When Sure Haven, a treatment center for women with chemical dependency, process addictions and mental illnesses, announced that it would be opening a new program for men, many questioned the thought process.
The question asked: Is this new program a logical extension of the organization’s mission or could it water down a women’s program that has been functioning successfully for years?
Elizabeth Perry, Co-Founder and Director of Admissions at Sure Haven says, “I think that would be a valid concern; however, what we decided to do was bring on a new clinical team.”
She continues, “The way we’re looking at it is not that Sure Haven is expanding, but simply that the parent company opened an additional company. The facilities are completely separate. The only thing that remains the same is the admissions department. Each program still maintains its own integrity with regard to its mission.”
Perry believes that starting with a women-only program has greatly benefited the men’s program, Rock Solid Recovery (RSR). “I think that starting with women, as far as the company goes, we were able to really work out the kinks of what it’s like to work with a young woman struggling with addiction. And by replicating it with the men, we’re starting with a program that’s already solid. We understand that different issues manifest in different ways.”
Continuing with that thought, she says that men in general are much more open in terms of discussing what they’re struggling with, whereas with women there’s a good deal of “shame, guilt, and hidden complex problems that are underlying behaviors.”
RSR, Perry explains, has been modeled after the Sure Haven program. In addition to chemical dependency, disordered eating behavior, sex and love addiction, and mental health issues, the program also addresses issues such as gambling and video gaming. She recognizes that in young men especially, cross addictions are very common. She also believes that gambling and video gaming issues are “really underaddressed.”
Like at Sure Haven, major components of the RSR program will include the academic, the vocational, and the volunteering pieces. Programming in these areas starts with a volunteering component, helping clients work on their sense of self-esteem and value and helping them learn accountability and responsibility in early recovery, and then gradually helping them get back into the work force or back into school.
Another important part of the program, according to Perry, is an experiential component featuring surfing. “With young people, the concept of a higher power can be something that they can’t comprehend. And I know that a lot of young people are resistant to 12-Step because of the whole ‘higher power’ concept,” she says. She comments that a lot of her clients will ask “What does that mean?” or they will say “I don’t believe in God.”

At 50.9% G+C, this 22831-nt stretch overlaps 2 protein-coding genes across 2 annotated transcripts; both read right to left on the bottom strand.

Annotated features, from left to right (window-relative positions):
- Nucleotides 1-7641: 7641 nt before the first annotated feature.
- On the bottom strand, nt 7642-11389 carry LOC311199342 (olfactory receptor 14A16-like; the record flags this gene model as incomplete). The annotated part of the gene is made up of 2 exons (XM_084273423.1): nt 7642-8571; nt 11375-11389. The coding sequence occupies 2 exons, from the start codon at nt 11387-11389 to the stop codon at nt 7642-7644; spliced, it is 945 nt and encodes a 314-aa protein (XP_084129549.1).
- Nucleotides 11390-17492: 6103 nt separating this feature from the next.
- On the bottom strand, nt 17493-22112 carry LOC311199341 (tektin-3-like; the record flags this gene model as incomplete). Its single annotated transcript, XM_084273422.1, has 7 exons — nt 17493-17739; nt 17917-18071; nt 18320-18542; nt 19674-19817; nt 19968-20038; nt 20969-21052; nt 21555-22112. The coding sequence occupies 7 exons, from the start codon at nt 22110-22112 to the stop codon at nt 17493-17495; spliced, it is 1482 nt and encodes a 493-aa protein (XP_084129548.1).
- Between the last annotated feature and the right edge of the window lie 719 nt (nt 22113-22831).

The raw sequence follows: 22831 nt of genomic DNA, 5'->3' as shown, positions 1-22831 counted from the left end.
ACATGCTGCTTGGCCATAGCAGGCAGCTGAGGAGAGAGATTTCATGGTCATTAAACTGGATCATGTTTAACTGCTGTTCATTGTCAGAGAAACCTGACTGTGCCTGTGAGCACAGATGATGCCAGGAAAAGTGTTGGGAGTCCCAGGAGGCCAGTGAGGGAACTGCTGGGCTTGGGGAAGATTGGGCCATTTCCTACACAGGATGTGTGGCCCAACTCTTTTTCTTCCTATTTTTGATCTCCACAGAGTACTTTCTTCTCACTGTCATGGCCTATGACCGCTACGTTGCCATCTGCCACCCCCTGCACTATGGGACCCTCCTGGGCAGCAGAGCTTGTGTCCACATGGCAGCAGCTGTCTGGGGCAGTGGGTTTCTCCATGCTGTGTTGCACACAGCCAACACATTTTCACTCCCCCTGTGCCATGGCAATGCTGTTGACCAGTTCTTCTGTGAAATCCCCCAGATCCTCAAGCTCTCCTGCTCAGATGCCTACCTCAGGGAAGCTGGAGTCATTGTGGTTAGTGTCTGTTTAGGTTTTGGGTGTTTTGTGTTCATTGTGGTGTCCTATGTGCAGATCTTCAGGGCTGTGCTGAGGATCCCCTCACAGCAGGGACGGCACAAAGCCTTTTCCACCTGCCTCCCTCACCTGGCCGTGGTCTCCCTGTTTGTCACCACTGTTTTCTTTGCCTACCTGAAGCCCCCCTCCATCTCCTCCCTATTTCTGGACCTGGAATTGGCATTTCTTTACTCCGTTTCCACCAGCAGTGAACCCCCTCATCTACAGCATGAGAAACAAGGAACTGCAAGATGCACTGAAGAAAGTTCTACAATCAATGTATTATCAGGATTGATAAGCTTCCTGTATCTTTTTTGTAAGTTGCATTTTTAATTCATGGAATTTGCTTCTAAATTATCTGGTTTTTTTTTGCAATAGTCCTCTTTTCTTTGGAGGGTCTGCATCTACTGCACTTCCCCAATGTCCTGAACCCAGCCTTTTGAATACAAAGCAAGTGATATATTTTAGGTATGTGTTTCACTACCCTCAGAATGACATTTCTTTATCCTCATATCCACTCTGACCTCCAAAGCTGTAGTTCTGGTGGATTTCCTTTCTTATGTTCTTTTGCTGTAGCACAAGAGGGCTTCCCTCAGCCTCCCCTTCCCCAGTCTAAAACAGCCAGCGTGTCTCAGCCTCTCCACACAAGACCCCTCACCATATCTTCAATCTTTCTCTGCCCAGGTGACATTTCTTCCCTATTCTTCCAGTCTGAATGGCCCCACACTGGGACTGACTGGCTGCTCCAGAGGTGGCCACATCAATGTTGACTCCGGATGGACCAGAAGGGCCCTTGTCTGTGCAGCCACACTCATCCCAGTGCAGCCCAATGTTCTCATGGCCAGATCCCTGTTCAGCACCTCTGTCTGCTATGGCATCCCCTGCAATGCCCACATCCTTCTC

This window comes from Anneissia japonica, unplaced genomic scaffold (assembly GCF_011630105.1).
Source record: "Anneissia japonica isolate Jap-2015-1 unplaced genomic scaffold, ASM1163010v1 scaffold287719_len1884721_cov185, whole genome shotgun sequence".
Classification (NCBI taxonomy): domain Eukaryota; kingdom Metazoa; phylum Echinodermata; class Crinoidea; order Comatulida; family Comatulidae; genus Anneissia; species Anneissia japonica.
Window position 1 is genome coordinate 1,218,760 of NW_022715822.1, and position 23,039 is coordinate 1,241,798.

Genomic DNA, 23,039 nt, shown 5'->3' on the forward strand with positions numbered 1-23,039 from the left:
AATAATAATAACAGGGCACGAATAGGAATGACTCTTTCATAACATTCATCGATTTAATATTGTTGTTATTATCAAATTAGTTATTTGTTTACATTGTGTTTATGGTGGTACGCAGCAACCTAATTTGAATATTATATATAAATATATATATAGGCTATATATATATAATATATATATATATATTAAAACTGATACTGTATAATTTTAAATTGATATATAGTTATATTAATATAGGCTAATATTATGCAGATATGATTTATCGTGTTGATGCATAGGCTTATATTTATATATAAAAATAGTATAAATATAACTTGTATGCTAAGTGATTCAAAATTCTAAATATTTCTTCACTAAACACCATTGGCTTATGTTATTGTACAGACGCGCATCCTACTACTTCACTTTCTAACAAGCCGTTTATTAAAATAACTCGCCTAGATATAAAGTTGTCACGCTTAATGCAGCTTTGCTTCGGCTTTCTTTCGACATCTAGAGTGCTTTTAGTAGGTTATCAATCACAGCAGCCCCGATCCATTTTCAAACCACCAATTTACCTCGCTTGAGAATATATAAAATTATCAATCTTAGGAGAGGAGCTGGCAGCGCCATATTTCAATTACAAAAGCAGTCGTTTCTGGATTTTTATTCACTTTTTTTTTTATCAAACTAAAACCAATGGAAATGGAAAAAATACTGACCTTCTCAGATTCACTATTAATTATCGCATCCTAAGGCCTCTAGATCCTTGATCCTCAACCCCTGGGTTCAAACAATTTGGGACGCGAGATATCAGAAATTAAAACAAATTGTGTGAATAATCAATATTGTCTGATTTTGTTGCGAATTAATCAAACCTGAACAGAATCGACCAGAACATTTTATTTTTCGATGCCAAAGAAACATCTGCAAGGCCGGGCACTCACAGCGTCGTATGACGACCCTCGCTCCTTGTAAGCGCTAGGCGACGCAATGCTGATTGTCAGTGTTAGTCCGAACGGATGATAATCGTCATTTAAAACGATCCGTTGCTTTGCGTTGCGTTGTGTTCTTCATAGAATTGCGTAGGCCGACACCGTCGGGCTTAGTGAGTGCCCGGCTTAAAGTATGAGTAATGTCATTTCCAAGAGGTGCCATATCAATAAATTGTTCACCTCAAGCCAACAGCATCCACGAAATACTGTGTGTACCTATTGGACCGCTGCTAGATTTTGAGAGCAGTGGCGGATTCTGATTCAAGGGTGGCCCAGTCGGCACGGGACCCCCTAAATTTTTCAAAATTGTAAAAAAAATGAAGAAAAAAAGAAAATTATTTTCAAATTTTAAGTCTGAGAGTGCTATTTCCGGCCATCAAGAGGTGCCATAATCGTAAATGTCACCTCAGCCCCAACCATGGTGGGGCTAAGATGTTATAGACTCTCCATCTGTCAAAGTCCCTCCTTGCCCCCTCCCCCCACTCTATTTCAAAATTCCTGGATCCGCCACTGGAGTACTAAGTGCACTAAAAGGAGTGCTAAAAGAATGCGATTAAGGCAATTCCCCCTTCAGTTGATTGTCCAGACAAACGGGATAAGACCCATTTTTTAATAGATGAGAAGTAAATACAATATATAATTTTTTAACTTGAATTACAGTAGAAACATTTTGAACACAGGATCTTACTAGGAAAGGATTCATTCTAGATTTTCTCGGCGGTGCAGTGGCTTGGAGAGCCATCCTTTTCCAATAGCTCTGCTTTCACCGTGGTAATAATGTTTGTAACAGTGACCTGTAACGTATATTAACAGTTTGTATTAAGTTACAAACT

“Surfing is a really great way to use nature to demonstrate what that means,” Perry explains. “If you think you have a lot of power, try getting out there and holding those waves back. It’s a great way for them to have a tangible concept of what that means to be powerless — to have to submit to somebody else’s will rather than your own.”
In recovery herself, Perry explains that it is important to teach clients that they can still enjoy life. “If I didn’t think I could possibly have fun in life, in sobriety, I wouldn’t have stuck with it,” she says. “There’s this concept with young people that being sober means boring, not having fun ever again. So it’s important to work with them to show them that life can actually be a lot more enjoyable when you can participate in it because you’re not held hostage by your addiction.”
Having opened in early October, the men’s program currently has two homes located on the same site, with a total of 12 beds. The two homes serve as Phase 1 and Phase 2 of the program, and Perry says the goal is to establish another home with six beds licensed and ready to go by the end of this year that will serve as Phase 3.
“The role of our program is to start releasing that support gradually so they’re still in a therapeutic setting while they’re practicing these things on their own,” Perry says of the structure of Sure Haven and RSR. These programs teach and promote life skills such as doing domestic chores, interviewing, being in a healthy relationship, and getting a job.
Another aspect of the program that Perry addresses is the clients’ cell phone use. As many programs take cell phones away and give them back upon discharge, Perry says this is dangerous because the client then has access to and memory of all their using friends and “in a vulnerable moment, they may reach out to somebody they shouldn’t be reaching out to.”
She continues, “And through this it becomes easier to fall back into old behaviors.” Sure Haven and RSR give the cell phone back while in the program, but sit down with their clients to get feedback about the contents. Perry says they help them to get rid of contacts that don’t belong, change the client’s phone number if necessary, and work with them to teach how to work with those triggers and urges if or when they arise.
RSR, which currently has eight clients, is about two miles away from the women’s program, according to Perry. She says people were always asking “where’s a program like yours but for men?”